Redesigning the way customers share knowledge to improve accessibility
June 2017 – August 2017 | Autodesk UX Design Internship
In a team of three, I conducted research, created a minimum viable product plan and schedule, designed and prototyped solutions, tested these solutions, iterated on design, and presented project outcomes to the vice president of our division and product team. I followed an Agile design process for this project and used input from product managers, designers, developers, and content strategy to work iteratively.
Note: Some information has been left out to due a non-disclosure agreement with Autodesk.
Autodesk Screencast is a screen recording tool that captures the details of complex workflows in Autodesk products and other applications. This summer I was presented with the problem of Screencast’s lack of accessibility for the deaf and hard of hearing community. As one of the only ways to learn from a Screencast is by listening to the audio, the deaf and hard of hearing community is at a serious disadvantage.
This summer, I set out to redesign Screencast in order to improve accessibility and help foster a more inclusive learning environment.
Understanding the Product
Before we started conducting research, we wanted to familiarize ourselves with the existing product. To do so, I conducted a heuristic evaluation and five stakeholder interviews. To understand the product holistically and see all perspectives, we spoke to product managers, developers, designers, researchers, content strategists, and content moderators.
My interviews, combined with my teammates interviews, guided a stakeholder mapping exercise, which allowed us to create a visual representation of how people were connected to this product.
I conducted comparative research on other services that incorporate voice-to-text, as well as conducted baseline research in the form of interviewing, analyzing forum data, and reviewing the product’s Google analytics.
For our interviews, we reached out to multiple sources in the deaf community, including the National Association of the Deaf, San Francisco Public Library Deaf Services, and The ASL App. We also contacted and interviewed a college professor that uses Screencast to teach students, and an Autodesk Product Manager that uses Screencast to answer forum questions and submit Jira tickets.
After grouping our research into logical clusters, my team and I set out to turn our findings into possible solutions, and prioritize these design solutions in a minimum viable product plan. After our manager reviewed the document, we met with several developers to get a better understanding of the technical difficulties for each design solution.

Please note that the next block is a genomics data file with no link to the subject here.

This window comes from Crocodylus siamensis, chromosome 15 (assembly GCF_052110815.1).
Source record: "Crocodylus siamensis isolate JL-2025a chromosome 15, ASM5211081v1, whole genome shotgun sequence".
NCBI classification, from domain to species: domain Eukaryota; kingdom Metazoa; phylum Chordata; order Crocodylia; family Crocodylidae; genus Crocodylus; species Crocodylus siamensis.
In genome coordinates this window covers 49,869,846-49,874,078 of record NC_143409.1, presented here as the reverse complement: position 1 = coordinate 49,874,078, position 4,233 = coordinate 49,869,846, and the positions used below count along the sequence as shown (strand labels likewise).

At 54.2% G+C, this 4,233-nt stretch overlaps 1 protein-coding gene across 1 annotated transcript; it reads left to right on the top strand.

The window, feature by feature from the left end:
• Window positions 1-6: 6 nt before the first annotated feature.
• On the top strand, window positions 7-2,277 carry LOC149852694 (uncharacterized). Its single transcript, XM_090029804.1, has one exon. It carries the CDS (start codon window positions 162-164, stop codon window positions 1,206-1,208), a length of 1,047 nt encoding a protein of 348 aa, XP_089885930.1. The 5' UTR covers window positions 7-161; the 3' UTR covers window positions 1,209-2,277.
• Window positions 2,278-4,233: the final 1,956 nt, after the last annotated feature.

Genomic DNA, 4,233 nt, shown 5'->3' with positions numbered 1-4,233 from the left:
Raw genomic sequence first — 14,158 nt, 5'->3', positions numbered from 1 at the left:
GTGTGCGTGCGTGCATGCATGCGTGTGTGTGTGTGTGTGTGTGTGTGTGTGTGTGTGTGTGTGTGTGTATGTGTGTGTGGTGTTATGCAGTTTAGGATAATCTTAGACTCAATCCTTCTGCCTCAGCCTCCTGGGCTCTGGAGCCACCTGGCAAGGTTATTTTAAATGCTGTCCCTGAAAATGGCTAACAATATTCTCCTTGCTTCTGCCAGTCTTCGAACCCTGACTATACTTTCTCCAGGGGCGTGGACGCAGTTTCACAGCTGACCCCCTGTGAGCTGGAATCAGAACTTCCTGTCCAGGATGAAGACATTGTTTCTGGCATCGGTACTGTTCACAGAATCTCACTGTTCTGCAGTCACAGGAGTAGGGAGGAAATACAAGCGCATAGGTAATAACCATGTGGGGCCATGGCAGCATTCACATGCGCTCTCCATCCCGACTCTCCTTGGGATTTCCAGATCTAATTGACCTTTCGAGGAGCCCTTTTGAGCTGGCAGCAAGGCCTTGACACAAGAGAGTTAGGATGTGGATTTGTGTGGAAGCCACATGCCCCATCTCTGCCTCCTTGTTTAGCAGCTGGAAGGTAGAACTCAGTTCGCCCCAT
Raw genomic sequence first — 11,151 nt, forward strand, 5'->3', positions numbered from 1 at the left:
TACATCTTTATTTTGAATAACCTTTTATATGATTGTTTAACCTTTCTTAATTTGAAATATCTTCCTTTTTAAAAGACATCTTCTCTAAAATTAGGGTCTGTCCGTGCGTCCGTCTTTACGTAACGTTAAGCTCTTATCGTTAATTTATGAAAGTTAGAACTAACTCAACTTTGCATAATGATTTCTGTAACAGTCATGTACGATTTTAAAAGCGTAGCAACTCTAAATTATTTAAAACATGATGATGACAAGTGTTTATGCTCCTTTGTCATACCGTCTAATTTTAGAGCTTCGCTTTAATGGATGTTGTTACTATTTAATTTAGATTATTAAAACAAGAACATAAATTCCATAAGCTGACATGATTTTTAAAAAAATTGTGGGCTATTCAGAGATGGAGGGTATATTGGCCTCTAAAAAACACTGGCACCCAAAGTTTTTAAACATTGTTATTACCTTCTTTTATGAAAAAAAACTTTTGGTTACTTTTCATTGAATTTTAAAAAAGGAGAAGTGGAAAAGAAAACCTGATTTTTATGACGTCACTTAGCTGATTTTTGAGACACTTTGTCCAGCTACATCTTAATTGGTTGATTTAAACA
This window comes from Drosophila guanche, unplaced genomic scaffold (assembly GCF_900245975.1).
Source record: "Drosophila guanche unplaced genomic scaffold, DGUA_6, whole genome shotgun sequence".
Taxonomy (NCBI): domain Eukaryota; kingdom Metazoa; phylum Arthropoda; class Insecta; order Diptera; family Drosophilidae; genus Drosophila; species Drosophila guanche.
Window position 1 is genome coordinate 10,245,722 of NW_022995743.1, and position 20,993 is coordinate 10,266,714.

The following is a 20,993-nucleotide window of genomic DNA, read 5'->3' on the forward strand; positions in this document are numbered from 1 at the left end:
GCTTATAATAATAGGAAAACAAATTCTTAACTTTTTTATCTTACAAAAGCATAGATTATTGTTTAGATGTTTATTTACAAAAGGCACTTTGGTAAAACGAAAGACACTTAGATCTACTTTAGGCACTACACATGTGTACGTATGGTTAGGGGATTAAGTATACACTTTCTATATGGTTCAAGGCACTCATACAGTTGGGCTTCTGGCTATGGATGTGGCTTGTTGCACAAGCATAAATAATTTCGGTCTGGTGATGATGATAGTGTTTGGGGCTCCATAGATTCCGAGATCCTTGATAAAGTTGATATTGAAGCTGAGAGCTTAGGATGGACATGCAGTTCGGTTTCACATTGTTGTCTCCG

After working with my teammates to divide up the work, I took on the online player. I designed the video player, interactive timeline and transcript, and the multiple ways to view this player. After my initial sketches, I organized a team ideation session to receive design critiques and focus in on one idea for the interactive timeline and transcript.
Usability Testing & Iteration
After building my prototype into a strong proof of concept, I wanted to test my player’s design, interaction, and experience with real users. I developed a testing template that could be easily modified and used for all participants, as well as a task list and post task questions for my prototype. Early on, my team and I put ourselves on an aggressive schedule to ensure there was time for testing, as this was something we felt would be extremely valuable.
After each round of testing, I refined my design based on the research findings.
Deliverables & Impact
My final deliverables included my high-fidelity prototype, a specification document in the form of annotated wireframes, and a collection of my team’s research findings. In addition to addressing the problem given to us, accessibility, we were also able to reframe the problem to meet a number of other business goals.
My team and I presented our findings and proposed solutions to the vice president of our division and product team, which garnered a lot of excitement. Next steps include product managers meeting with designers, developers, and content strategy to implement our changes.
Product managers met to discuss next steps for our work about a week after we left our internship.
1) Learning how to prioritize is a valuable skill. The list of changes to implement is never ending, and multiple factors need to be considered for prioritization.
2) Prototypes can, and often should, be smoke and mirrors. For prototypes built with tools like Framer, this might require learning how to think about coding in a new way.
3) It is possible to make a prototype too high-fidelity. When a coded prototype looks and works almost exactly like the real thing, test participants start focusing on the “bugs” rather than the intended interaction.